Five-time Grammy award-winning bassist, Victor Wooten, and acclaimed guitarist, Prasanna, on their collaboration, after a workshop and concert in the city
This is Victor Wooten’s first visit to India. Prasanna, how difficult was it for you to get him down to India?
Victor Wooten: (Straight faced) Well, I called up Prasanna and told him, ‘You’ve got to come to India, man. You’ll love the place.’ It took a long time, but I finally convinced him to come to India.
Prasanna: Yeah, it did take a long time to happen. I’ve started a music college in India, Swarnabhoomi. We did one week-long workshop for it last year with David Gilmour (Pink Floyd), which was very successful. So I thought of doing a multiple-city tour of music workshops. (Smiles) The only person I could think of was, but didn’t know I could get, was Victor.
Victor’s been a very good friend, but it almost didn’t happen because he wanted to take an Easter break from his tours. But he really wanted to do an India trip, so he got on board.
Wooten: We’ve tried to make this possible since many years but it wasn’t working out from my end.
Prasanna: I think we had a better cause, and that’s why it worked out now.
When did you guys first come together? Was it for Prasanna’s album, Be The Change?
Prasanna: Yeah, it was. The first time I contacted Victor was 10 years ago, when I had just finished studying at Berklee College of Music. (Laughs) I don’t know how I had the guts to ask him for a concert! It didn’t work out at the time, but when I was working on my album, I called him again. Not only did he agree to it, he also helped me get Derico Watson and Jeff Coffin on board, and lent his own studio to record it. So I recorded with him, met his family, (laughs) played on the trampoline with his kids, and formed a great bond for life.
We first played in a concert in California, in 2003. You know, Victor’s very keen to play in concerts, but he’s always so busy with all his bands, so it’s great of him to make time for this.
How has the music that you play together evolved over the years?
Wooten: First, I think we are definitely better musicians now. I also think that I understand Prasanna’s musical language better. I’ve learnt a few more words of it. We don’t play with each other a lot, but we just know each other more, so it becomes easier to perform on stage.
Prasanna: Yeah, we never have time to rehearse for a week or sit and understand each other’s music before concerts, so we just trust each other’s understanding of our music. We evolve on stage, while we play. The important thing is that we are having fun as a band now – the compositions may be mine but it’s Victor’s interpretation that lends it the charm.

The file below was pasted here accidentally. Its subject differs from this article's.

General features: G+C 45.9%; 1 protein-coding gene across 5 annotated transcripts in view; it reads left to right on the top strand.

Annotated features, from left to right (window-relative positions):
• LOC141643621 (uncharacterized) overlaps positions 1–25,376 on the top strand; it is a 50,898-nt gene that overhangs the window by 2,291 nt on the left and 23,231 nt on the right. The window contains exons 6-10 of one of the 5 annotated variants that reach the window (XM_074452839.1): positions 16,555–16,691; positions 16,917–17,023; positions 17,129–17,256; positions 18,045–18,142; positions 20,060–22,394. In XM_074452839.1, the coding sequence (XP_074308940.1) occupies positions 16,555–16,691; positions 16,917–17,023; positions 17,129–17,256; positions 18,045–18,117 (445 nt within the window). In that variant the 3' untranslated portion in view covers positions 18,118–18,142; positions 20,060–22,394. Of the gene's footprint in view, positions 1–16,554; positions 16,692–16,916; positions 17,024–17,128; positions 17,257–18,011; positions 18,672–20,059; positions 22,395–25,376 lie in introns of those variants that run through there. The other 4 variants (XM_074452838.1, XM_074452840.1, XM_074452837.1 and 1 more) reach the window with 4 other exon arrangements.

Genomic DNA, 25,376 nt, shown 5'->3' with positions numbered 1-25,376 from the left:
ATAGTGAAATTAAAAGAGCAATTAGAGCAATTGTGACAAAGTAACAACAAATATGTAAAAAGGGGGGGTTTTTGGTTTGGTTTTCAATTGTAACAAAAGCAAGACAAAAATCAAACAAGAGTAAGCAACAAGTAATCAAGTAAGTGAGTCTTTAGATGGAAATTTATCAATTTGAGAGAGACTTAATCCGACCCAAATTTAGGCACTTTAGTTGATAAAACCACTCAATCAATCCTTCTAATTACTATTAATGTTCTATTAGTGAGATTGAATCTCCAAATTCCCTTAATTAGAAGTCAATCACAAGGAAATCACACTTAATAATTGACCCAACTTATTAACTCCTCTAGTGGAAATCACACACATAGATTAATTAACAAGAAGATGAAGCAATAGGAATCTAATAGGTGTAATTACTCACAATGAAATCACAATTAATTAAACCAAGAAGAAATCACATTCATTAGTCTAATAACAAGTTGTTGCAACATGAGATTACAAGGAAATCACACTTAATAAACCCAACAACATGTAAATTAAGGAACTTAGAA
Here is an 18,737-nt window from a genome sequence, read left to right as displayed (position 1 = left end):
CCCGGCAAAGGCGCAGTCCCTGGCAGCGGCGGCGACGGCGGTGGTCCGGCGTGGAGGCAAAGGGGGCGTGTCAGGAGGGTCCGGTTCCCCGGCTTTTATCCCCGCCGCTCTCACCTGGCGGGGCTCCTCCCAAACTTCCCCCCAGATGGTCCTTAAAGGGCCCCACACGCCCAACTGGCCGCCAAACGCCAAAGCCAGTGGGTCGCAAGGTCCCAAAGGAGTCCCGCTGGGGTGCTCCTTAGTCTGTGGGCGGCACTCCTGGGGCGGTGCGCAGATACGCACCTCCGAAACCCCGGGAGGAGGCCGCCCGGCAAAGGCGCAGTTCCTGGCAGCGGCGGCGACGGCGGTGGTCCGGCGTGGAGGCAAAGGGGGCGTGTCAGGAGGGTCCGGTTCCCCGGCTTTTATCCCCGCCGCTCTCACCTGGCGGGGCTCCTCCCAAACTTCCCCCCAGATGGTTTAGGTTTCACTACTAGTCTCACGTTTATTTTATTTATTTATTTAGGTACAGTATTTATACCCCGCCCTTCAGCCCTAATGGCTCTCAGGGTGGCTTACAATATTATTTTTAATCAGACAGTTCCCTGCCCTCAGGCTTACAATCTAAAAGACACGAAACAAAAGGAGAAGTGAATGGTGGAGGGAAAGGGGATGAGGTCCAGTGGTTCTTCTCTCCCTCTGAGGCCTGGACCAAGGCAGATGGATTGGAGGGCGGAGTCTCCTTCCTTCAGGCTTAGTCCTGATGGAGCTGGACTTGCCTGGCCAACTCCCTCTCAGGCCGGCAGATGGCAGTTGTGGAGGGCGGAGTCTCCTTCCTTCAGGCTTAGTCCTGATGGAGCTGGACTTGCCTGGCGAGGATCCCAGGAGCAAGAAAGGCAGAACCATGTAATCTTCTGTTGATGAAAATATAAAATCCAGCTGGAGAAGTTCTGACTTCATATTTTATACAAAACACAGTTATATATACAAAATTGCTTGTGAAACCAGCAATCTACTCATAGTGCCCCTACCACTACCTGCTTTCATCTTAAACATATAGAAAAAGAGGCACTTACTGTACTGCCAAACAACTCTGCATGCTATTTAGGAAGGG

And what have you guys learnt from each other?
Wooten: I’ve learnt the language of Indian music from Prasanna. The beauty of his music is that he mixes two cultures in a terrific manner. He stays loyal to American jazz traditions, but doesn’t forget his Indian roots. A lot of guitarists from other countries have tried to play jazz but what sets Prasanna apart from anyone I’ve heard playing guitar or American music is the way he incorporates his authentic Indianness in it.
(Smiles) He’s not just good at it, he’s so good that it makes me want to learn how he does it! I’d say he’s the Indian parallel of John McLaughlin, who I’m a big fan of.
Prasanna: I’ve learnt how Victor internalizes his music and makes it a part of himself. Also, when you hear his music, within seconds, you recognise its him! (Smiles) I hope someday people can recognise my music that way too.
He’s an inspirational friend to have. We may be peers, but I’m also his fan. (Chuckles) So I actually try and incorporate his tips in the workshops, in the gigs we play after that.
How do you both perceive the music you make? Is it ‘fusion’ for you?
Prasanna: Contrary to it being fusion, a lot of people think it’s Carnatic music. But what we play is only informed by Carnatic music, but there’s a lot of jazz, funk and rock in it, which Victor is familiar with. So he brings in his experience to fill the gaps in my music with his sound. Also, I write my music in a way that people can have fun with it and it’s not intimidating. It’s a deliberate attempt to make elements of Indian music fit in with everything else, rather than stand out. It’s less Indian, more r ‘n’ b or funk.
Wooten: (Chuckles) But of course, for me, it’s more Indian than anything else. The Indian part stands out, and I work hard to understand it, while the rest is up my alley. Whatever I know about Indian music today, I’ve learnt through Prasanna. I keep asking him questions about it, every chance I get, and that’s how we’ve perfected our sound.
Victor, how has your experience in India been?
Wooten: I’m blown away by India! My records are not in the stores here, my books aren’t here, but people knew my music in concerts, they had my books with them, they were requesting my songs… It was amazing! It’s quite exciting to come to another country and have people cheering you on.
I’d love to come back here for a longer time soon. There’s some culture here that I want to embrance and take back. I love India so far… The people, the food, (chuckles) the crazy traffic. To us Westerners, what may appear as chaos, is actually a thing of beauty here.